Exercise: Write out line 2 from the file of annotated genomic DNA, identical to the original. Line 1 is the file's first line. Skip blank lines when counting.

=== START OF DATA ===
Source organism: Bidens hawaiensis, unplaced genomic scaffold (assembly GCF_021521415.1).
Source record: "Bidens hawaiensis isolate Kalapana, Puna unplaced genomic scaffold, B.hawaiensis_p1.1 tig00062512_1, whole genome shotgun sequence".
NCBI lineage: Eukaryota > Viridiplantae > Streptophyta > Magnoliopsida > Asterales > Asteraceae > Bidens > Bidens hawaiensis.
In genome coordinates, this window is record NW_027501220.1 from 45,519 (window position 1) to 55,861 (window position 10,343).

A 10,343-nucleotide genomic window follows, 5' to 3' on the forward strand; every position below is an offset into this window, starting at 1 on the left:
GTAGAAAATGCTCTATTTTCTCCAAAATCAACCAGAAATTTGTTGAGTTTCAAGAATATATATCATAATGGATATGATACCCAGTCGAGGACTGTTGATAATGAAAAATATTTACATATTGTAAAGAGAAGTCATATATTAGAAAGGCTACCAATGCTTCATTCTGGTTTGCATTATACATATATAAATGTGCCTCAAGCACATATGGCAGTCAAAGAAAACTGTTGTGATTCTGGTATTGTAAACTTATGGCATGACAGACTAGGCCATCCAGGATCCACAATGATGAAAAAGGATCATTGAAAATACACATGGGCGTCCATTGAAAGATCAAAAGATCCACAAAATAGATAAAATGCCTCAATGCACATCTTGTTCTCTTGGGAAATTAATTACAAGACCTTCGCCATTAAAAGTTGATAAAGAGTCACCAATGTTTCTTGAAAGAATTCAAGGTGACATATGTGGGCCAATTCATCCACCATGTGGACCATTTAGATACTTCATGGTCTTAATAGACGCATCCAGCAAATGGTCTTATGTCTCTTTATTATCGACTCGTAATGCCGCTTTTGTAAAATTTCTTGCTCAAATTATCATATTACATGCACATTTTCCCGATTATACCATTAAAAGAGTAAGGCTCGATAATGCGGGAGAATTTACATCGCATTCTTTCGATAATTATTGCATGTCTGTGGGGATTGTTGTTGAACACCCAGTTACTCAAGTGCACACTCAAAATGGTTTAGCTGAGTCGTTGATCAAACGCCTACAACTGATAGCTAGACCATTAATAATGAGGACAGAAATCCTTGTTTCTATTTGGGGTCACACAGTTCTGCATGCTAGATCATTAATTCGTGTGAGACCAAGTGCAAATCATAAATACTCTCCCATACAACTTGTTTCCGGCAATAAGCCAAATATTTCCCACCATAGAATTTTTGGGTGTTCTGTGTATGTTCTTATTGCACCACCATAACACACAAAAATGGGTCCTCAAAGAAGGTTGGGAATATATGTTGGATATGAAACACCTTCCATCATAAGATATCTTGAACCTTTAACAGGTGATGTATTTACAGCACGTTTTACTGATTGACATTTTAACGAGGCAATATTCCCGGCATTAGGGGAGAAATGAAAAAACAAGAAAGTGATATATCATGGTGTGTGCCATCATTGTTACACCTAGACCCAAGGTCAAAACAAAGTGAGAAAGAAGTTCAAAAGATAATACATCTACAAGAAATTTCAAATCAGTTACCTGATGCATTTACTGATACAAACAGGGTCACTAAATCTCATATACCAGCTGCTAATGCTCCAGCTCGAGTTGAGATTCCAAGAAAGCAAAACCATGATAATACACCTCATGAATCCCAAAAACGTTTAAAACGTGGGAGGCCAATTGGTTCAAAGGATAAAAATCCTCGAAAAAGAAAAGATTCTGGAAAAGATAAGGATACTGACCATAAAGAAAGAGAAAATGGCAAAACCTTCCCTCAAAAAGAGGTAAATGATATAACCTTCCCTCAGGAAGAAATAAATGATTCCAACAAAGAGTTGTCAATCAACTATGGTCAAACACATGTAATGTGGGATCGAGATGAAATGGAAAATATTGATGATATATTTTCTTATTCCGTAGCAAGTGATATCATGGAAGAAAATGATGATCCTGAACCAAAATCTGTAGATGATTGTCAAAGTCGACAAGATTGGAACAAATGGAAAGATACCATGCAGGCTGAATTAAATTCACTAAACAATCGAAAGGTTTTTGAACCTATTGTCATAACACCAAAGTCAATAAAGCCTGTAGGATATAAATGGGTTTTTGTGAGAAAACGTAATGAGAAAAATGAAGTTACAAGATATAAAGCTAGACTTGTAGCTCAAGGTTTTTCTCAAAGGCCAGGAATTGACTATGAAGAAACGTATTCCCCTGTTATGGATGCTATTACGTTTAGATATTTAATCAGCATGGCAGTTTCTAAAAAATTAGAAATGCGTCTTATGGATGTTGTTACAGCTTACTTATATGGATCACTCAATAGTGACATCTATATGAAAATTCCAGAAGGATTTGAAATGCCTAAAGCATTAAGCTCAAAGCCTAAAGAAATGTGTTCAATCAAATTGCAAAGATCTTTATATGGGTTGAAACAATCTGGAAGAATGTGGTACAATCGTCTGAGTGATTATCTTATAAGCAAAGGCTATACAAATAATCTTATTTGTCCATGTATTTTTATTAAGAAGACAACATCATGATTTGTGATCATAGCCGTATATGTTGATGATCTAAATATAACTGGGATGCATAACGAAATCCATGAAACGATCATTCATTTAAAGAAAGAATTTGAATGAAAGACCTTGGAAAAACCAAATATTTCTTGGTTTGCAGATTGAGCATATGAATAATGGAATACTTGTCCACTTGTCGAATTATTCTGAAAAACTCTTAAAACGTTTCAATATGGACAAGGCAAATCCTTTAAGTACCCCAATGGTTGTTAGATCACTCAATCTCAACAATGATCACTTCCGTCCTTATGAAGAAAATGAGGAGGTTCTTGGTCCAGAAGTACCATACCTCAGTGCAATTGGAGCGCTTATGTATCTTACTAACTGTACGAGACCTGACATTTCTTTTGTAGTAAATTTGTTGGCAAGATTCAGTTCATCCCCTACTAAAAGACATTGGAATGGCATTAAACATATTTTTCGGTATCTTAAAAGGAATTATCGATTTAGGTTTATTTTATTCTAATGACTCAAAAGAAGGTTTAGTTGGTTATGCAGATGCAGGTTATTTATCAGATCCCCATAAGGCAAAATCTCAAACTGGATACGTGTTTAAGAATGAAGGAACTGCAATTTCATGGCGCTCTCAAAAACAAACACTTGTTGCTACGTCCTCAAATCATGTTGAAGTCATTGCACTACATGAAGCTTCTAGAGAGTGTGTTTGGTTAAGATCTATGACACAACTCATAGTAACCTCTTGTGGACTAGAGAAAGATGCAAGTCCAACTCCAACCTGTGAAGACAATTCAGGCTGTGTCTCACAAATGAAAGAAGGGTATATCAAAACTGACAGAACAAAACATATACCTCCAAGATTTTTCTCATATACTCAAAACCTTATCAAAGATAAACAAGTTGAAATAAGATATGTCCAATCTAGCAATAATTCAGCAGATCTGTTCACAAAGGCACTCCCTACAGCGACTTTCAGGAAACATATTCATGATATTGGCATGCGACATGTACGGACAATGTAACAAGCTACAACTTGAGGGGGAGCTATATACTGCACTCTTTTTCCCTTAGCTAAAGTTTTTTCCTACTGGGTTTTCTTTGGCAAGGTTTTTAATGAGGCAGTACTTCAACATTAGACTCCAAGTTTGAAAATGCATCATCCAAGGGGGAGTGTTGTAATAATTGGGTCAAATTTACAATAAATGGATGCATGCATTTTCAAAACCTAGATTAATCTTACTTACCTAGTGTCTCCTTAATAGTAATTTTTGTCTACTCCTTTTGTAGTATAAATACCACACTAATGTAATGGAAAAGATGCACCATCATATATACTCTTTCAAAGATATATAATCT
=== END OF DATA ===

Source record: "Bidens hawaiensis isolate Kalapana, Puna unplaced genomic scaffold, B.hawaiensis_p1.1 tig00062512_1, whole genome shotgun sequence".